OSU TeleHealth Solution connecting rural hospitals to physician specialists during COVID-19 emergency
Monday, May 4, 2020
Oklahoma State University Medicine is substantially increasing its telemedicine capability this week to aid rural hospitals and communities as part of Oklahoma’s COVID-19 Task Force response. OSU’s TeleHealth Solution technology was released to 10 new rural hospitals this week with plans to serve 30 Oklahoma markets by early June.
“Telemedicine is ideal for rural hospitals in the midst of our COVID-19 pandemic, providing them access to innovative technology, high-quality clinical expertise, and healthcare delivery modalities that allow patients to receive enhanced hospital care and treatment in the comfort of their local community. Additionally, when rural hospitals are able to treat more patients close to home, urban medical centers can increase their capacity to handle the most complicated patients,” noted Rhett Stover, chief executive officer of OSU Medicine in Tulsa. “The OSU TeleHealth Solution technology and service platform brings the expertise of highly-trained physicians right to the patient’s bedside. All OSU TeleHealth Solution physicians are adjunct faculty members of the OSU Center for Health Sciences and are available 24/7.”
The targeted hospitals for this program are all designated Critical Access and Sole Community Provider Hospitals, meaning they must be in rural areas located more than 35 miles from any other hospital, have fewer than 25 patient beds and provide an active emergency department.
The process activates when nurses in partner communities engage the OSU Telehealth Solution service at the patient’s bedside, often during an urgent medical need situation, typically in the emergency room. The hospital nurse uses the telemedicine technology to monitor the patient’s electrocardiogram (EKG), vital signs and other electronic assessments which are digitally transmitted to the distant physician who then assesses the patient’s condition and makes treatment recommendations. The telemedicine physician can follow the patient upon admission to coordinate and manage their care until they are released from the hospital.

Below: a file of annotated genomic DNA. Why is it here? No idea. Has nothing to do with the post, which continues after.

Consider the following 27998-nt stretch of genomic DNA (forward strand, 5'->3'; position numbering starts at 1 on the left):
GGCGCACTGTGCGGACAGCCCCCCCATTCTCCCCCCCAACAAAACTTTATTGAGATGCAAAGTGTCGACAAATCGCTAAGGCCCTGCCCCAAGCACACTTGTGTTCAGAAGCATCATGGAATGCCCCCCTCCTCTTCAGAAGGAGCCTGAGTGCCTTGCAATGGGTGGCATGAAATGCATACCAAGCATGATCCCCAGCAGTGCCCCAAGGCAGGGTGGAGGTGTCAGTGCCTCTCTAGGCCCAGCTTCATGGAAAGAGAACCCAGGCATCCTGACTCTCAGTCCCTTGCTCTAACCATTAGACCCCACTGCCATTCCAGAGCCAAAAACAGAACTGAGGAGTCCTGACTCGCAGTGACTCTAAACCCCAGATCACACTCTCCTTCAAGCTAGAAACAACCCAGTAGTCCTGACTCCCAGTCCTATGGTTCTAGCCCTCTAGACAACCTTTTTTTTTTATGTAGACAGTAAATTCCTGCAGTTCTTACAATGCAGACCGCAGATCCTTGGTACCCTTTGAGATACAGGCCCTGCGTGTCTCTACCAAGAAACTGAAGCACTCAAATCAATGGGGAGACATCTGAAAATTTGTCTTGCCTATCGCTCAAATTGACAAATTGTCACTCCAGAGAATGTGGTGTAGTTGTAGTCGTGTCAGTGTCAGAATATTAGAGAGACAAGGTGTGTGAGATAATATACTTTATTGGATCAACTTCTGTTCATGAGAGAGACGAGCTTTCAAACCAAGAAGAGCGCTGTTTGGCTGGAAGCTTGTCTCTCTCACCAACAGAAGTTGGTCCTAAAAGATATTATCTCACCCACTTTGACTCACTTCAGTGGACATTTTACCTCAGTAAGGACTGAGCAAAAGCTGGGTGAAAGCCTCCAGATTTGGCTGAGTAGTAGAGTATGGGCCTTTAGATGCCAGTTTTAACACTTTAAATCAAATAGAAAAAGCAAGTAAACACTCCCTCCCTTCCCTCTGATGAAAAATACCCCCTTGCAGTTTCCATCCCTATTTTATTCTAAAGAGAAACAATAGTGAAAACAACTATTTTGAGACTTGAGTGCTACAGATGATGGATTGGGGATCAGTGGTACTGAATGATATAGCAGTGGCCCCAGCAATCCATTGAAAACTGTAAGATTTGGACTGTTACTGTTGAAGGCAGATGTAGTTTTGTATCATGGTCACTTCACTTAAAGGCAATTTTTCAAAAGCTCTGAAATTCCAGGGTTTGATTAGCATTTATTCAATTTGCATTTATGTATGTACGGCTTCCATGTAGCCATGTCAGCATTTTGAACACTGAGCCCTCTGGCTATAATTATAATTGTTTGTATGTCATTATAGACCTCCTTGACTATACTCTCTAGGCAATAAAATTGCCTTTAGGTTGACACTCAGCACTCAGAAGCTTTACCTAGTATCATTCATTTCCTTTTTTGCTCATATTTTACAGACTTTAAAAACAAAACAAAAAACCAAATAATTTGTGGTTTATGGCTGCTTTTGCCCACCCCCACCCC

“The recent rapid adoption of telemedicine services, accelerated by our nation’s COVID-19 emergency response measures, has created additional access to care in order to accommodate corresponding increases in patient demand for healthcare services across all healthcare communities,” continued Stover. “Fewer restrictions have resulted in a more inviting, broadly accessible approach to organizing clinical services and treatment through the provision of telemedicine, opening the service to care for more patients and COVID-19 stimulus money is providing funding to allow more Critical Access Hospitals in rural Oklahoma to participate in virtual medical care.”
Hospitals going online with TeleHealth Solutions this month include: Eastern Oklahoma Medical Center in Poteau, Stilwell Memorial Hospital, Pawhuska Hospital, Inc., Prague Community Hospital, Mangum Regional Medical Center, Carnegie Tri-County Municipal Hospital, Seiling Municipal Hospital, Atoka Medical Center, Coal County General Hospital in Coalgate, Pushmataha Hospital in Antlers, Choctaw Memorial Hospital in Hugo, Stroud Regional Medical Center and the Physicians Hospital in Anadarko.
Fairfax Community Hospital in Osage County was the first hospital to integrate OSU TeleHealth Solution into its hospital operations last month and McCurtain County Memorial Hospital in Idabel joined last week. More than a dozen other rural Oklahoma hospitals are in various stages of commitment to becoming partners with OSU TeleHealth Solution this summer. Funding authorized through the U.S. Department of Health and Human Services (HHS) in response to COVID-19.
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